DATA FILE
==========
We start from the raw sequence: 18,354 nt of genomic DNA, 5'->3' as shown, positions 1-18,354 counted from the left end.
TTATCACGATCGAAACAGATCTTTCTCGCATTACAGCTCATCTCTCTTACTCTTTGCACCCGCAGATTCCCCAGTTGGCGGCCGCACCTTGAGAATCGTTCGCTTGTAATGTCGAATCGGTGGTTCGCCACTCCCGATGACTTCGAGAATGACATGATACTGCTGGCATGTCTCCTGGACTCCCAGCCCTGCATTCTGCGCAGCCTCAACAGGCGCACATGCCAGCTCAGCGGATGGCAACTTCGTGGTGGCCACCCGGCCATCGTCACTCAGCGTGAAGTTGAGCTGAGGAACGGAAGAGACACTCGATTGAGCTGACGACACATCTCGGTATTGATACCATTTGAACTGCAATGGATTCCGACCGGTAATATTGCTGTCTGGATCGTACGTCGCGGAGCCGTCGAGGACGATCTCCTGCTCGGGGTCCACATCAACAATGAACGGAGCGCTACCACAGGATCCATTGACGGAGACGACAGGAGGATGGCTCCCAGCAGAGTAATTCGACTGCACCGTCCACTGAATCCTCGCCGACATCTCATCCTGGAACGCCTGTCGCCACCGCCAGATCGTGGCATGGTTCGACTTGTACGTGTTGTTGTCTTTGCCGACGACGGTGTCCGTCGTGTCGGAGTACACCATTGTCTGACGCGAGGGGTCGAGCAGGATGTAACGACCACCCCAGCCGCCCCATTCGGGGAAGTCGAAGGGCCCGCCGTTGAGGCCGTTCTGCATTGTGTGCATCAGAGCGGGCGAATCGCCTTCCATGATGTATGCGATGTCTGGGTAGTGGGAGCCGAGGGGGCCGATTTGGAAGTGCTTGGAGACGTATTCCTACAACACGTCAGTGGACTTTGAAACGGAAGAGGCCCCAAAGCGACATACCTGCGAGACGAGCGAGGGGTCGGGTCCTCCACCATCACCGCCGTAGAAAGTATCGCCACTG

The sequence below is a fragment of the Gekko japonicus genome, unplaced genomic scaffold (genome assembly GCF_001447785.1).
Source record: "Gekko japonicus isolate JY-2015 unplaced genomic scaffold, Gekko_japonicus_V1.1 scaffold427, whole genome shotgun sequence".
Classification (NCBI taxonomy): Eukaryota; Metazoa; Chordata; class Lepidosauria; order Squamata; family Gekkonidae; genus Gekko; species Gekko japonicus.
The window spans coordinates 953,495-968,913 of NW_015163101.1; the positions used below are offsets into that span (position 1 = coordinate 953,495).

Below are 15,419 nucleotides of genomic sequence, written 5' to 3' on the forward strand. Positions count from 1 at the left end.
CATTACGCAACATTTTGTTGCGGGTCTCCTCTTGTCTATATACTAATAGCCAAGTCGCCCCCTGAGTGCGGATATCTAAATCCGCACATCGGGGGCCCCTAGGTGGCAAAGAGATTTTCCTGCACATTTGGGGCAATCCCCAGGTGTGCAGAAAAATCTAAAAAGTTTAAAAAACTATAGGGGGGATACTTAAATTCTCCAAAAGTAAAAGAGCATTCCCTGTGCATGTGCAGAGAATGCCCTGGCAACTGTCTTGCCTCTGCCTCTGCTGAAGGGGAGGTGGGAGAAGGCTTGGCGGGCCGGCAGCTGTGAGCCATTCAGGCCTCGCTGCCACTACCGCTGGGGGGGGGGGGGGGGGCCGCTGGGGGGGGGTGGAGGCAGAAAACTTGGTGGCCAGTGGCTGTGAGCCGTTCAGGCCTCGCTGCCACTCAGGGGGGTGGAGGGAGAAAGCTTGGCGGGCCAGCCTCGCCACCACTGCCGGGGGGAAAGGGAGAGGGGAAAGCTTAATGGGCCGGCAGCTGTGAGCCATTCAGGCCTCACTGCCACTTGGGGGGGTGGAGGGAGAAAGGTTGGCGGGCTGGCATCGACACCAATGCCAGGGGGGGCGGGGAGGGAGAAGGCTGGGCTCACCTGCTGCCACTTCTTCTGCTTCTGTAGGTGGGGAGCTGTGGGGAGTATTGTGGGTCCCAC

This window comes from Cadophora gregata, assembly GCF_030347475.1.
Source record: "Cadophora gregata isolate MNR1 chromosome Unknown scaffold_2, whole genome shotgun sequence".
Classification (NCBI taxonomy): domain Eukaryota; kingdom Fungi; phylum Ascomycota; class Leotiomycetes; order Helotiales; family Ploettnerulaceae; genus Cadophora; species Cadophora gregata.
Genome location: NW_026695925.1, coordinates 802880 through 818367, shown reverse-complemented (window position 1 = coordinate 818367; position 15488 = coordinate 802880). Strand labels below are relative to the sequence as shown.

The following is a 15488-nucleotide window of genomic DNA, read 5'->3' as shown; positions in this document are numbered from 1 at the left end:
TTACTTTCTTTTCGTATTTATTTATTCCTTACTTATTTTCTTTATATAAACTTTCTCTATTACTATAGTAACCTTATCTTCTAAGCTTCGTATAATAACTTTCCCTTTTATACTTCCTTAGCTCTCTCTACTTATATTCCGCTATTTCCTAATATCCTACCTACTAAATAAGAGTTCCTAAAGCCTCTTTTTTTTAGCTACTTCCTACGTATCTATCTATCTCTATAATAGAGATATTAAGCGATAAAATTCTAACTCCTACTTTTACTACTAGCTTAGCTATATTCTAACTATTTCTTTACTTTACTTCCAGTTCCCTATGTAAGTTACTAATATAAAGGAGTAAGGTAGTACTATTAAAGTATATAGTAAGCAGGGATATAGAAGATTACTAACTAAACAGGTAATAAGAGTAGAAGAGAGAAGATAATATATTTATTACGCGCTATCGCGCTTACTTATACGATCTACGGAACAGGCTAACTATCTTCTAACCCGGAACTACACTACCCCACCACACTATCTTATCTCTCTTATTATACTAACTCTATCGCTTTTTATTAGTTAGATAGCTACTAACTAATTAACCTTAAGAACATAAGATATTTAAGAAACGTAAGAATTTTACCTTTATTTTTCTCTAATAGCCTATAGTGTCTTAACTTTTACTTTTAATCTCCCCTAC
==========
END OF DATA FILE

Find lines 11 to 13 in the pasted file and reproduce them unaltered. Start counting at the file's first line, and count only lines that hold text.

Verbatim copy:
Classification (NCBI taxonomy): domain Eukaryota; kingdom Fungi; phylum Ascomycota; class Leotiomycetes; order Helotiales; family Ploettnerulaceae; genus Cadophora; species Cadophora gregata.
Genome location: NW_026695925.1, coordinates 802880 through 818367, shown reverse-complemented (window position 1 = coordinate 818367; position 15488 = coordinate 802880). Strand labels below are relative to the sequence as shown.

The following is a 15488-nucleotide window of genomic DNA, read 5'->3' as shown; positions in this document are numbered from 1 at the left end: